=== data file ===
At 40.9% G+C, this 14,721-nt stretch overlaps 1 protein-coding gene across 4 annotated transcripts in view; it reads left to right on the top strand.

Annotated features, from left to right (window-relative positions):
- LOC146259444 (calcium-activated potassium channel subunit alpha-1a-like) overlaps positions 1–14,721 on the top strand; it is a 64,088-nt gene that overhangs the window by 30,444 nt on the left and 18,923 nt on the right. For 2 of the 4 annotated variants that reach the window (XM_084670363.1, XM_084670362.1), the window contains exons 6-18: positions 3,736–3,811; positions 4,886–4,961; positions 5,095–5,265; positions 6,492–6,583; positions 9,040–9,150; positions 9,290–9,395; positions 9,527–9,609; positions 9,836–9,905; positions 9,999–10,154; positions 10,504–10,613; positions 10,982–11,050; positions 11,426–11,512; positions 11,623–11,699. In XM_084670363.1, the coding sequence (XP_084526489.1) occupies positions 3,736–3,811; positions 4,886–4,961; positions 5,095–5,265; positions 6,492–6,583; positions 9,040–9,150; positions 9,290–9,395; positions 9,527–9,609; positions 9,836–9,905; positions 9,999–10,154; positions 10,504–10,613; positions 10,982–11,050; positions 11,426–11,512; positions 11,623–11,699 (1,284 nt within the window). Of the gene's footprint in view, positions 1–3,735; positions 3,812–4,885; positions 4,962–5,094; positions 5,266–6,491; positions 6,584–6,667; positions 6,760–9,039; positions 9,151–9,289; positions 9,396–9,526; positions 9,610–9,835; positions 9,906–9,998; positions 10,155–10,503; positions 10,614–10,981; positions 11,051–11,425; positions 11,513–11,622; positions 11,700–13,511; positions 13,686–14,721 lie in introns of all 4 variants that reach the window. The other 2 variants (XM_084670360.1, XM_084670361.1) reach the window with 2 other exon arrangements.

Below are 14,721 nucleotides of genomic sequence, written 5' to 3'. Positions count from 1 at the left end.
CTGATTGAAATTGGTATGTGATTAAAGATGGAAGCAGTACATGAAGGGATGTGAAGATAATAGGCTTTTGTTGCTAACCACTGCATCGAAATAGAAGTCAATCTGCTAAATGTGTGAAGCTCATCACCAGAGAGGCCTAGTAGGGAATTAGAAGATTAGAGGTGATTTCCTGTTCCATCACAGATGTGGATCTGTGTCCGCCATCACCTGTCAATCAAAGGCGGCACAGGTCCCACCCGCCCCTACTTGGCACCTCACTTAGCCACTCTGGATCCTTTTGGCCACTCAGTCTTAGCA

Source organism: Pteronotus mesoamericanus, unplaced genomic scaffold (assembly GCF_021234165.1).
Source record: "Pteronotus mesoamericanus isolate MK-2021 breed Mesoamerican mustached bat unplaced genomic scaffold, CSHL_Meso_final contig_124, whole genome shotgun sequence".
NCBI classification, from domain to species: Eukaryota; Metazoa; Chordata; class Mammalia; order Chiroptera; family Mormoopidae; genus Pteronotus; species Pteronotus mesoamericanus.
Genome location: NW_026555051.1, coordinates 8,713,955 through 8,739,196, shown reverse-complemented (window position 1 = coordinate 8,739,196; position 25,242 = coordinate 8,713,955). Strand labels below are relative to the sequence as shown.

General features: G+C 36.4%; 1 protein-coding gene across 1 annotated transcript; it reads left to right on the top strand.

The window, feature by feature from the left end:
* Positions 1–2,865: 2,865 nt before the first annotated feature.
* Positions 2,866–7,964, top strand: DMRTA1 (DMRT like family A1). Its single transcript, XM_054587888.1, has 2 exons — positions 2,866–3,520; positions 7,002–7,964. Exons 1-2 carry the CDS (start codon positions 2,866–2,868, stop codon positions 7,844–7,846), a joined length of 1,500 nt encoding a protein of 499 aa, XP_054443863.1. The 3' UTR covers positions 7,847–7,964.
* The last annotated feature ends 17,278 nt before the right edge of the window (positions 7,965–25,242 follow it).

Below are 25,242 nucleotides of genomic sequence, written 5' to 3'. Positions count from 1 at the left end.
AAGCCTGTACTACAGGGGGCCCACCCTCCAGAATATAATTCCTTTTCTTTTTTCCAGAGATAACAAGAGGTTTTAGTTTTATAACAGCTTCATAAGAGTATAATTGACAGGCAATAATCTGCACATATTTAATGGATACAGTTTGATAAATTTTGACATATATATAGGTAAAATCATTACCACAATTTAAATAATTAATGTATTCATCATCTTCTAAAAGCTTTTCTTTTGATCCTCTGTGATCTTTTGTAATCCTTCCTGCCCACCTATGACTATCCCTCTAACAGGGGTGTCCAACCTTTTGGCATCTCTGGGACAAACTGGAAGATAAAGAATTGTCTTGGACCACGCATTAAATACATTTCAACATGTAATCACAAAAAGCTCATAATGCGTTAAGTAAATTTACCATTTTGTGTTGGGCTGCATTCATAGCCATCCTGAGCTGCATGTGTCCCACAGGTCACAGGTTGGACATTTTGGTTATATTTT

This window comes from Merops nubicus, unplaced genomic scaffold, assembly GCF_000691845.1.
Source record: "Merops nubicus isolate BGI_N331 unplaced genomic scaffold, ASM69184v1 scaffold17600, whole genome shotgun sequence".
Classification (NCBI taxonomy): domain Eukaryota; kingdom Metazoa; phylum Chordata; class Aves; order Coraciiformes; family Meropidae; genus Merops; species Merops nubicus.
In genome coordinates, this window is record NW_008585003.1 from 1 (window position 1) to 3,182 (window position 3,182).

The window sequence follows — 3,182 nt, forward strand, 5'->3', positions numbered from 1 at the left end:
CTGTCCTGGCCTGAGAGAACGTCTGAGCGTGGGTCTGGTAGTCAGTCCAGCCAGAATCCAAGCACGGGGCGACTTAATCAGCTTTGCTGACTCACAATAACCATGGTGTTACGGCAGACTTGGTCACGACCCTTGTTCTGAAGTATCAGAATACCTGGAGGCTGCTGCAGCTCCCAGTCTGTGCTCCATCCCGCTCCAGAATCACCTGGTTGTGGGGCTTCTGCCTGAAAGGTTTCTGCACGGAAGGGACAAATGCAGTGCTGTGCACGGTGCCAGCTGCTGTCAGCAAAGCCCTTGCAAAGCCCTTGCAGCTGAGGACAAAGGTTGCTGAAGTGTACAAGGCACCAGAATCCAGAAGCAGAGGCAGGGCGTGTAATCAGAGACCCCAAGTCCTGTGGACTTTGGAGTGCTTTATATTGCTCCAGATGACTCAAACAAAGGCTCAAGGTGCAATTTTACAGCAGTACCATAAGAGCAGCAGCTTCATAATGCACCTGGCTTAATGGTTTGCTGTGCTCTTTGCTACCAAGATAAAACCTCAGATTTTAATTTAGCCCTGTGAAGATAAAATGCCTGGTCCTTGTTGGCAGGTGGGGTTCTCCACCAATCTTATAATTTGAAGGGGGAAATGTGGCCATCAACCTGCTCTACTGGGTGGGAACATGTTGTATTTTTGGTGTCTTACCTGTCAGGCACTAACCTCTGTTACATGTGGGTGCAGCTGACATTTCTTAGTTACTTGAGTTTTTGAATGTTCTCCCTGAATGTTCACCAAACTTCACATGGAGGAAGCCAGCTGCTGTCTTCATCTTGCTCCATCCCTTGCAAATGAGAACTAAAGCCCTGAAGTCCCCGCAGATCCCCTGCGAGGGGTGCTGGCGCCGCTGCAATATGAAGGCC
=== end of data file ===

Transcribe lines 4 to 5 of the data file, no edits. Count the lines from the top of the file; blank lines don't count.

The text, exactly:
Below are 14,721 nucleotides of genomic sequence, written 5' to 3'. Positions count from 1 at the left end.
CTGATTGAAATTGGTATGTGATTAAAGATGGAAGCAGTACATGAAGGGATGTGAAGATAATAGGCTTTTGTTGCTAACCACTGCATCGAAATAGAAGTCAATCTGCTAAATGTGTGAAGCTCATCACCAGAGAGGCCTAGTAGGGAATTAGAAGATTAGAGGTGATTTCCTGTTCCATCACAGATGTGGATCTGTGTCCGCCATCACCTGTCAATCAAAGGCGGCACAGGTCCCACCCGCCCCTACTTGGCACCTCACTTAGCCACTCTGGATCCTTTTGGCCACTCAGTCTTAGCA